OXFORD UNIV PRESS, 2018
National Category
Pediatrics
Identifiers
urn:nbn:se:uu:diva-364991 (URN)10.1093/eurpub/cky062 (DOI)000440944400011 ()29672696 (PubMedID)
Available from: 2018-11-07 Created: 2018-11-07 Last updated: 2018-11-07Bibliographically approved
Andersson, J. & Thiblin, I. (2018). It is important not to assume an aetiology for the triad before the outcomes of diagnostic investigations [Letter to the editor]. Acta Paediatrica, 107(8), 1308-1309
Open this publication in new window or tab >>It is important not to assume an aetiology for the triad before the outcomes of diagnostic investigations
2018 (English)In: Acta Paediatrica, ISSN 0803-5253, E-ISSN 1651-2227, Vol. 107, no 8, p. 1308-1309Article in journal, Letter (Other academic) Published
Place, publisher, year, edition, pages
John Wiley & Sons, 2018
National Category
Pediatrics
Identifiers
urn:nbn:se:uu:diva-366664 (URN)10.1111/apa.14276 (DOI)000438490100005 ()29450911 (PubMedID)
Available from: 2018-11-28 Created: 2018-11-28 Last updated: 2018-11-28Bibliographically approved
Högberg, U., Andersson, J., Högberg, G. & Thiblin, I. (2018). Metabolic bone disease risk factors strongly contributing to long bone and rib fractures during early infancy: A population register study. PLoS ONE, 13(12), Article ID e0208033.
Open this publication in new window or tab >>Metabolic bone disease risk factors strongly contributing to long bone and rib fractures during early infancy: A population register study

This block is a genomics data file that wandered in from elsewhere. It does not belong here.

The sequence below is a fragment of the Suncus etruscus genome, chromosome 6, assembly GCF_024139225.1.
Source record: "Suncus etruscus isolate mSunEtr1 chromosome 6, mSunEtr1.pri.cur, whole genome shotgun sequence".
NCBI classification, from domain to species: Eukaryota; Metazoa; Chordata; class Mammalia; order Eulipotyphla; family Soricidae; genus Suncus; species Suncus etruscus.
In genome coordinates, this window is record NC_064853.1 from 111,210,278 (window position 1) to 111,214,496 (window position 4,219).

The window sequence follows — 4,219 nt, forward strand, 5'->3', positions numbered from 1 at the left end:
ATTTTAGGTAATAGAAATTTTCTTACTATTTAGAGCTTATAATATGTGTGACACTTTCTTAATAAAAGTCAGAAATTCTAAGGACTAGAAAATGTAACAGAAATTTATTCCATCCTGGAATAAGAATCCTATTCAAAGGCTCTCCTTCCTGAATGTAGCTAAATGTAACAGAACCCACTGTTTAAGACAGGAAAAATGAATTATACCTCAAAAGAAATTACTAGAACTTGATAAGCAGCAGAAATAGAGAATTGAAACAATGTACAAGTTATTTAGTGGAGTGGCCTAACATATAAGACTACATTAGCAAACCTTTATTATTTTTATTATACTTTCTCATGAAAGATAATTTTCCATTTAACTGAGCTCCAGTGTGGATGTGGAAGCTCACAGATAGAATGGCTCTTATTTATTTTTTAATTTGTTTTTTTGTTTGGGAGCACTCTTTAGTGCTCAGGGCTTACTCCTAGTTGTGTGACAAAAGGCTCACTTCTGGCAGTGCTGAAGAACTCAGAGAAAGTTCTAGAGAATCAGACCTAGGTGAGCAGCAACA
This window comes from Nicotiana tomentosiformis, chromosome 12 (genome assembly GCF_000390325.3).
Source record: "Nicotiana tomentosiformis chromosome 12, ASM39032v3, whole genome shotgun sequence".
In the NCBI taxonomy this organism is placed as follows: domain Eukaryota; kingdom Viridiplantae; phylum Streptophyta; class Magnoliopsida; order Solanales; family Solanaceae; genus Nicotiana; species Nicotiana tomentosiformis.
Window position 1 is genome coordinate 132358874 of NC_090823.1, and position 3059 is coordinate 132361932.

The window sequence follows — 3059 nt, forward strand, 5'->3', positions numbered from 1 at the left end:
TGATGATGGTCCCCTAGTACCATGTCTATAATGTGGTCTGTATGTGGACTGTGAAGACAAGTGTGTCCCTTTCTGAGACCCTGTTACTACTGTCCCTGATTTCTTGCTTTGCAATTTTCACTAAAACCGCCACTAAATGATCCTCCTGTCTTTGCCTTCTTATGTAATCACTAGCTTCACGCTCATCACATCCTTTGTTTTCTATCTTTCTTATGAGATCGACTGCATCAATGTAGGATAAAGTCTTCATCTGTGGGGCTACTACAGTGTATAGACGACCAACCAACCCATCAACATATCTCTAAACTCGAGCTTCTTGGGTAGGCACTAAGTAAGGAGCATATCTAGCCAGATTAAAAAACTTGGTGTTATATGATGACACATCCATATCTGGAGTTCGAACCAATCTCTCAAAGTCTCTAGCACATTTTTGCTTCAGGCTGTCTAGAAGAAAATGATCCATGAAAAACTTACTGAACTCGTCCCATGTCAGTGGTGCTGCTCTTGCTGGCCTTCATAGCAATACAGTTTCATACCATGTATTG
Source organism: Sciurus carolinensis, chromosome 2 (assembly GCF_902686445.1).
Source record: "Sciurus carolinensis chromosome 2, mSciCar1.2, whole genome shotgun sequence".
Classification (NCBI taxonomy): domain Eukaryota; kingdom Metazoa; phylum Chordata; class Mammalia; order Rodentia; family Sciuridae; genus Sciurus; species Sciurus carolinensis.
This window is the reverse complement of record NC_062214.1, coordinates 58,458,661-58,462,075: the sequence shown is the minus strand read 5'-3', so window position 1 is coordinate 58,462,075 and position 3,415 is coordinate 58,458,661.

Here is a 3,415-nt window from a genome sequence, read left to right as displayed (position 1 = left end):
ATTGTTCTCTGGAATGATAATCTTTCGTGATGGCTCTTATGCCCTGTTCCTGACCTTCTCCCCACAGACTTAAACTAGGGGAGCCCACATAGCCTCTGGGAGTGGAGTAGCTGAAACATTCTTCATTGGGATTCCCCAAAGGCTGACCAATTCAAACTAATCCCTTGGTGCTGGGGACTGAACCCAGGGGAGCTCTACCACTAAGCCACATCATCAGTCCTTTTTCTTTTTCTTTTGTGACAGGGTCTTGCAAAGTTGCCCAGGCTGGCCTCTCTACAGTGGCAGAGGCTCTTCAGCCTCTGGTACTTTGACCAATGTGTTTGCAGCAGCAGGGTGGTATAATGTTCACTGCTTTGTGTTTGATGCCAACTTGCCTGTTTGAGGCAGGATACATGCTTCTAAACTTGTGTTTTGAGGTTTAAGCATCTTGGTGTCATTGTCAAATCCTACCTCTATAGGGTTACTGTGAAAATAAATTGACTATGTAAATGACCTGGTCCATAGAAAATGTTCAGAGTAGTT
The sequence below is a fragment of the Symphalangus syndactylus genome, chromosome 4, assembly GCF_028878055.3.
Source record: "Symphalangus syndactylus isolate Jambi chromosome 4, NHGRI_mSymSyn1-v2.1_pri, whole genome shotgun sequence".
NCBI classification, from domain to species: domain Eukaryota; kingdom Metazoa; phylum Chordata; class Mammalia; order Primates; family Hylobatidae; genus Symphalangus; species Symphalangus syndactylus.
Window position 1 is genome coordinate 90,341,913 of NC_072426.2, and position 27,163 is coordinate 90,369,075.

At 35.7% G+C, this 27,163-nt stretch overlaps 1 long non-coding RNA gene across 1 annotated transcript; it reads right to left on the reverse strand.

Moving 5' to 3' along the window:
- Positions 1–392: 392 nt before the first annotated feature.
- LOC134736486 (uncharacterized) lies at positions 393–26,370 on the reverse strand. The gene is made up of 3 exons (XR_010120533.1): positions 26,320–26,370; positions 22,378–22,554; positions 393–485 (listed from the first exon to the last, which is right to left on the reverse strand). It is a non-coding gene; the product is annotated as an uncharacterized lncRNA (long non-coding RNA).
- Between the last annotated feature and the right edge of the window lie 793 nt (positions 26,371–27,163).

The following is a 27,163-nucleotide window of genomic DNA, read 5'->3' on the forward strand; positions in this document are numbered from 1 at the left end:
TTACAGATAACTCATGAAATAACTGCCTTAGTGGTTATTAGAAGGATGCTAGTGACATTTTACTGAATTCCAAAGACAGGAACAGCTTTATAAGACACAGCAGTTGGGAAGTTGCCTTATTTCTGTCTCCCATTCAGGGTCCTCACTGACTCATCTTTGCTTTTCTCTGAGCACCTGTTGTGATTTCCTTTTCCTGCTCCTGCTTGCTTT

2018 (English)In: PLoS ONE, ISSN 1932-6203, E-ISSN 1932-6203, Vol. 13, no 12, article id e0208033Article in journal (Refereed) Published
Abstract [en]

Background: The aim of this study was to assess the incidence of fractures in infancy, overall and by type of fracture, its association with accidents, metabolic bone disease risk factors, and abuse diagnosis.

Methods: The design was a population-based register study in Sweden. Participants: Children born 1997-2014,0-1 years of age diagnosed with fracture-diagnosis according to International Classification of Diseases (ICD10) were retrieved from the National Patient Register and linked to the Swedish Medical Birth Register and the Death Cause Register. Main outcome measures were fractures of the skull, long bone, clavicle and ribs, categorized by age (younger or older than 6 months), and accident or not.